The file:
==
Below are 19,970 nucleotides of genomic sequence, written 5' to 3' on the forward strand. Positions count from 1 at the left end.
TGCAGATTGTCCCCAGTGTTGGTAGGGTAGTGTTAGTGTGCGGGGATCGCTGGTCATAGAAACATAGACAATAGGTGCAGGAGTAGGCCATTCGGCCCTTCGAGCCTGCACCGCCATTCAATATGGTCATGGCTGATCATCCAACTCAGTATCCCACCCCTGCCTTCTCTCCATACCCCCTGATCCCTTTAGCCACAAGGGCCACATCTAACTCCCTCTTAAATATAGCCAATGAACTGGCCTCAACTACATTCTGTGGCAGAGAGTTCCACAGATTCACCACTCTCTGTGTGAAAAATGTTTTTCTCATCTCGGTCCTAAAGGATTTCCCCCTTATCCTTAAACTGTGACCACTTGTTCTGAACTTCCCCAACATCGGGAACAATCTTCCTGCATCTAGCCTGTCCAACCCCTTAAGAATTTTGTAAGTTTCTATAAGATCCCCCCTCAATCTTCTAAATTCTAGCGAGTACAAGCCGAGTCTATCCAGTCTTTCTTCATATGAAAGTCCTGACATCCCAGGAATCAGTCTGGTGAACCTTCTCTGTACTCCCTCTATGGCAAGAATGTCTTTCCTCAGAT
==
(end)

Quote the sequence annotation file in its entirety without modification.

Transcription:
Below are 19,970 nucleotides of genomic sequence, written 5' to 3' on the forward strand. Positions count from 1 at the left end.
TGCAGATTGTCCCCAGTGTTGGTAGGGTAGTGTTAGTGTGCGGGGATCGCTGGTCATAGAAACATAGACAATAGGTGCAGGAGTAGGCCATTCGGCCCTTCGAGCCTGCACCGCCATTCAATATGGTCATGGCTGATCATCCAACTCAGTATCCCACCCCTGCCTTCTCTCCATACCCCCTGATCCCTTTAGCCACAAGGGCCACATCTAACTCCCTCTTAAATATAGCCAATGAACTGGCCTCAACTACATTCTGTGGCAGAGAGTTCCACAGATTCACCACTCTCTGTGTGAAAAATGTTTTTCTCATCTCGGTCCTAAAGGATTTCCCCCTTATCCTTAAACTGTGACCACTTGTTCTGAACTTCCCCAACATCGGGAACAATCTTCCTGCATCTAGCCTGTCCAACCCCTTAAGAATTTTGTAAGTTTCTATAAGATCCCCCCTCAATCTTCTAAATTCTAGCGAGTACAAGCCGAGTCTATCCAGTCTTTCTTCATATGAAAGTCCTGACATCCCAGGAATCAGTCTGGTGAACCTTCTCTGTACTCCCTCTATGGCAAGAATGTCTTTCCTCAGAT